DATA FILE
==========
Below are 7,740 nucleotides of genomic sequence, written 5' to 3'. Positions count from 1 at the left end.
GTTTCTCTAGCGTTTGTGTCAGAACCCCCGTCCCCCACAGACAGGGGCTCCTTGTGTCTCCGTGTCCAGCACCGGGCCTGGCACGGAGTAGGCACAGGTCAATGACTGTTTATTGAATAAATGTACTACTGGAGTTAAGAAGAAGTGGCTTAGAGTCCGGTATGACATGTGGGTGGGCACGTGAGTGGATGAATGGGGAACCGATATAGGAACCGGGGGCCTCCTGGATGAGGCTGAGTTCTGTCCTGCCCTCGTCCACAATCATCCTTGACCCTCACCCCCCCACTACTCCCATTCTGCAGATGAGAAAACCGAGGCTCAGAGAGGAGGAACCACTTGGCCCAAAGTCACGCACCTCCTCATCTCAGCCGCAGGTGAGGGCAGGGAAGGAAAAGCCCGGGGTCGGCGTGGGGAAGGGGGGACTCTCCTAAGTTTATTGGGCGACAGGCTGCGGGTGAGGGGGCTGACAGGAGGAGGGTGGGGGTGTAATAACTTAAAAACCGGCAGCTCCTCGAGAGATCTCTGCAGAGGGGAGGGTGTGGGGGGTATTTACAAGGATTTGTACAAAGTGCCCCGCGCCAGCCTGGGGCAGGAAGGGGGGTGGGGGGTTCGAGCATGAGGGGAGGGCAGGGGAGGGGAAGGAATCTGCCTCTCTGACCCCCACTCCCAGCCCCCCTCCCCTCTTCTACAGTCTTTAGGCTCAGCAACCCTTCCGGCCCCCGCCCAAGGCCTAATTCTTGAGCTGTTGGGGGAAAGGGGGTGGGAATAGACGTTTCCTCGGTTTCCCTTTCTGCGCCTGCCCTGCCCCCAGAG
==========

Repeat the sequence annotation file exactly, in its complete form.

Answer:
Below are 7,740 nucleotides of genomic sequence, written 5' to 3'. Positions count from 1 at the left end.
GTTTCTCTAGCGTTTGTGTCAGAACCCCCGTCCCCCACAGACAGGGGCTCCTTGTGTCTCCGTGTCCAGCACCGGGCCTGGCACGGAGTAGGCACAGGTCAATGACTGTTTATTGAATAAATGTACTACTGGAGTTAAGAAGAAGTGGCTTAGAGTCCGGTATGACATGTGGGTGGGCACGTGAGTGGATGAATGGGGAACCGATATAGGAACCGGGGGCCTCCTGGATGAGGCTGAGTTCTGTCCTGCCCTCGTCCACAATCATCCTTGACCCTCACCCCCCCACTACTCCCATTCTGCAGATGAGAAAACCGAGGCTCAGAGAGGAGGAACCACTTGGCCCAAAGTCACGCACCTCCTCATCTCAGCCGCAGGTGAGGGCAGGGAAGGAAAAGCCCGGGGTCGGCGTGGGGAAGGGGGGACTCTCCTAAGTTTATTGGGCGACAGGCTGCGGGTGAGGGGGCTGACAGGAGGAGGGTGGGGGTGTAATAACTTAAAAACCGGCAGCTCCTCGAGAGATCTCTGCAGAGGGGAGGGTGTGGGGGGTATTTACAAGGATTTGTACAAAGTGCCCCGCGCCAGCCTGGGGCAGGAAGGGGGGTGGGGGGTTCGAGCATGAGGGGAGGGCAGGGGAGGGGAAGGAATCTGCCTCTCTGACCCCCACTCCCAGCCCCCCTCCCCTCTTCTACAGTCTTTAGGCTCAGCAACCCTTCCGGCCCCCGCCCAAGGCCTAATTCTTGAGCTGTTGGGGGAAAGGGGGTGGGAATAGACGTTTCCTCGGTTTCCCTTTCTGCGCCTGCCCTGCCCCCAGAG